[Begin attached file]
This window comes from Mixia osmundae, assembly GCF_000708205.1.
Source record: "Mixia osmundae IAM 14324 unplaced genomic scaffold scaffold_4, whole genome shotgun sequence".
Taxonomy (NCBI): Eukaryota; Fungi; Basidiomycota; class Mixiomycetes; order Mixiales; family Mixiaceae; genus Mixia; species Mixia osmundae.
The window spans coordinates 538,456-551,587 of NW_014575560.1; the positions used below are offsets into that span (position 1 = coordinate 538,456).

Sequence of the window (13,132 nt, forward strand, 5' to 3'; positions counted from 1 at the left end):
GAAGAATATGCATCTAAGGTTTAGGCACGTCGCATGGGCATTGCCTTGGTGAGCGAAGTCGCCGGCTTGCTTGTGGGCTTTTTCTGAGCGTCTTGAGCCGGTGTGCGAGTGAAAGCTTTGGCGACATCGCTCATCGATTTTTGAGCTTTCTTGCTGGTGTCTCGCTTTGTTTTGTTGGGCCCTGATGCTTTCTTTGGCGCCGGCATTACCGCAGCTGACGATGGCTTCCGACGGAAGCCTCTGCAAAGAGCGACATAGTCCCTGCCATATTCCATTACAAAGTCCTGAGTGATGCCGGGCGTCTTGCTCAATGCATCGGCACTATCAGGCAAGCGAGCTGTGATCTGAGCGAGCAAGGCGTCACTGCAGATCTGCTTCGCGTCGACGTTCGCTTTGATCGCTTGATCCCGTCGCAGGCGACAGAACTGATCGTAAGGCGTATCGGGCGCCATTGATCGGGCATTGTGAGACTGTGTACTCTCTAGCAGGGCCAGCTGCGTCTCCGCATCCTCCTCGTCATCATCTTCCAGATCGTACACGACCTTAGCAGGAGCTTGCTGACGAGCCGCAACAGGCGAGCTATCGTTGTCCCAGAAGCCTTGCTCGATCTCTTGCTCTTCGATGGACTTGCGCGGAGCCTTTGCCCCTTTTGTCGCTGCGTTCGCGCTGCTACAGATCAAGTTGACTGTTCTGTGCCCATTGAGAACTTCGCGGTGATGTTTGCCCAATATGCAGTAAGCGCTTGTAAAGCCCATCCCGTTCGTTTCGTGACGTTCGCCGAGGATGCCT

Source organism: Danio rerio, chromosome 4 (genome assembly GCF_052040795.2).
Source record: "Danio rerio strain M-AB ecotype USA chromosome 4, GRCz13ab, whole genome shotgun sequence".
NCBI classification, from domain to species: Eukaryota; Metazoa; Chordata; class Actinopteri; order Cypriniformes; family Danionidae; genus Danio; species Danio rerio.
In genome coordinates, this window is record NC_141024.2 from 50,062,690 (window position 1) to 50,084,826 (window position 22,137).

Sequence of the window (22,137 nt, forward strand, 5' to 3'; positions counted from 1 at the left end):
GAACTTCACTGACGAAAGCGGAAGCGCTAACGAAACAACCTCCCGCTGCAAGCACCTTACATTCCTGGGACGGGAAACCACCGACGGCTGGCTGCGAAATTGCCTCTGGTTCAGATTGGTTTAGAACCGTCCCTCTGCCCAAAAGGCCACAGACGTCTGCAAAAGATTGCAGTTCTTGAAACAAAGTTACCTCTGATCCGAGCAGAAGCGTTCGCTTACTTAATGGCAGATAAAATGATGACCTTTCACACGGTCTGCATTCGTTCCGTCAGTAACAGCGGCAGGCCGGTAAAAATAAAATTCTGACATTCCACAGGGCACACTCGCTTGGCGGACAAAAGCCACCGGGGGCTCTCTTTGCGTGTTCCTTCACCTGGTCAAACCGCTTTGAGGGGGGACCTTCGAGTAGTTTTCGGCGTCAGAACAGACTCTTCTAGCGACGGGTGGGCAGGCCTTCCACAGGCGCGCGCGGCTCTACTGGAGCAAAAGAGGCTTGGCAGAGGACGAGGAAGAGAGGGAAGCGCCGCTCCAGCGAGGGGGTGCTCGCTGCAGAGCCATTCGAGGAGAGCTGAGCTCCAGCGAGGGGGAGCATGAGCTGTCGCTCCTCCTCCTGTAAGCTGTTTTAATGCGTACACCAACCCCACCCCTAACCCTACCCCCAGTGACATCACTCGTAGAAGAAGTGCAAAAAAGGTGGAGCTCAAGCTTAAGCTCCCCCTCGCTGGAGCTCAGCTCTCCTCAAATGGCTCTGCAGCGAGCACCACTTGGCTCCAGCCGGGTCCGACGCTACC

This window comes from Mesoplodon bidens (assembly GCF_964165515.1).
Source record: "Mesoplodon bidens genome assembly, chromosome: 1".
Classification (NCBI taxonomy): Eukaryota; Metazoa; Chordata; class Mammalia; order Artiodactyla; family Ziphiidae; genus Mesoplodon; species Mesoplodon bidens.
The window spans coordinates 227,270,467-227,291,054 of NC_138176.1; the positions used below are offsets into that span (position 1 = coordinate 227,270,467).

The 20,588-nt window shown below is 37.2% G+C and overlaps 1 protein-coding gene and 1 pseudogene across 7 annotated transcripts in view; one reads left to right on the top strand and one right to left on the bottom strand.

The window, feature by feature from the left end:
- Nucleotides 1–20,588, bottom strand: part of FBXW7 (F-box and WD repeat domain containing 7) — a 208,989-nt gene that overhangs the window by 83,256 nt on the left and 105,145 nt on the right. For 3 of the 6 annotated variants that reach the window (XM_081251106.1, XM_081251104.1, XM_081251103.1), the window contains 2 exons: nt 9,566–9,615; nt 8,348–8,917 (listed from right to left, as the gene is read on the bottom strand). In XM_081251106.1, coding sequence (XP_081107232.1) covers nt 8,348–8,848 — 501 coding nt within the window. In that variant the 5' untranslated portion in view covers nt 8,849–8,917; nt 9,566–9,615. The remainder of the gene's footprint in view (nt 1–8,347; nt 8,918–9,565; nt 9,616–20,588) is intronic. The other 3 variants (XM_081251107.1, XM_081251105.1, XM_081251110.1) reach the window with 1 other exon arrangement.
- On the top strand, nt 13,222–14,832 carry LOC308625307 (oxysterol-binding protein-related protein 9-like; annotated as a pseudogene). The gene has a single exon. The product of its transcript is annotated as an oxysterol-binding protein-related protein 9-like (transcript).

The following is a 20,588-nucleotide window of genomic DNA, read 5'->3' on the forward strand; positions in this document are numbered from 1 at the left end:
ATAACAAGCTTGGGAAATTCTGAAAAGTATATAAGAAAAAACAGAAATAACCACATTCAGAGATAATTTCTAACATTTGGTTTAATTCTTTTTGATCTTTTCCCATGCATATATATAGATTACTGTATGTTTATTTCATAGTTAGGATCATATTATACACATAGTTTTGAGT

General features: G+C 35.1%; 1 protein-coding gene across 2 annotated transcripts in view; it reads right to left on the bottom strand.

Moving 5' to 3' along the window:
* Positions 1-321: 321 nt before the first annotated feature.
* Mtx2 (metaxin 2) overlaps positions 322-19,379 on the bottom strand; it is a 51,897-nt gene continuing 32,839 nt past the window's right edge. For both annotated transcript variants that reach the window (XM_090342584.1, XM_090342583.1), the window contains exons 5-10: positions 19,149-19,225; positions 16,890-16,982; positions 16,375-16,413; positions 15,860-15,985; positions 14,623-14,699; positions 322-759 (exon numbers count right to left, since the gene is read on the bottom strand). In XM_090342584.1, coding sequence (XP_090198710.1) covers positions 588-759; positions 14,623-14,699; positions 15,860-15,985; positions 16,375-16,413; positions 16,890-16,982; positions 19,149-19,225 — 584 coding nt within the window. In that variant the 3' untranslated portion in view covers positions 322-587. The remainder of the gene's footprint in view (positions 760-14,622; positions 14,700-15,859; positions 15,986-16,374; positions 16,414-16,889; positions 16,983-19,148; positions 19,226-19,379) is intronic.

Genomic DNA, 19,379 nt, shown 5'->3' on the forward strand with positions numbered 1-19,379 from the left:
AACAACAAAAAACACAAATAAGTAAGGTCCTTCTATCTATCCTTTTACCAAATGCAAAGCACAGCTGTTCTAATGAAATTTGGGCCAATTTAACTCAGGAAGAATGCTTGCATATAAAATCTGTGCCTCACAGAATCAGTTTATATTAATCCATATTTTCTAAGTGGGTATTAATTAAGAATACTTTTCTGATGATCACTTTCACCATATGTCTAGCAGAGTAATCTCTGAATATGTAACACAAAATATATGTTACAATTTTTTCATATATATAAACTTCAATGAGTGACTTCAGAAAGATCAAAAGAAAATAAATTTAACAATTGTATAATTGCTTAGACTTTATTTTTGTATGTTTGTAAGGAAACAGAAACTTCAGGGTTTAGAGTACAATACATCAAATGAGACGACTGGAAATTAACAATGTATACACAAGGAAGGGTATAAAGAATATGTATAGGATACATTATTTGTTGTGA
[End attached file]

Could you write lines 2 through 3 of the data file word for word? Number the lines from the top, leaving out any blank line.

Source record: "Mixia osmundae IAM 14324 unplaced genomic scaffold scaffold_4, whole genome shotgun sequence".
Taxonomy (NCBI): Eukaryota; Fungi; Basidiomycota; class Mixiomycetes; order Mixiales; family Mixiaceae; genus Mixia; species Mixia osmundae.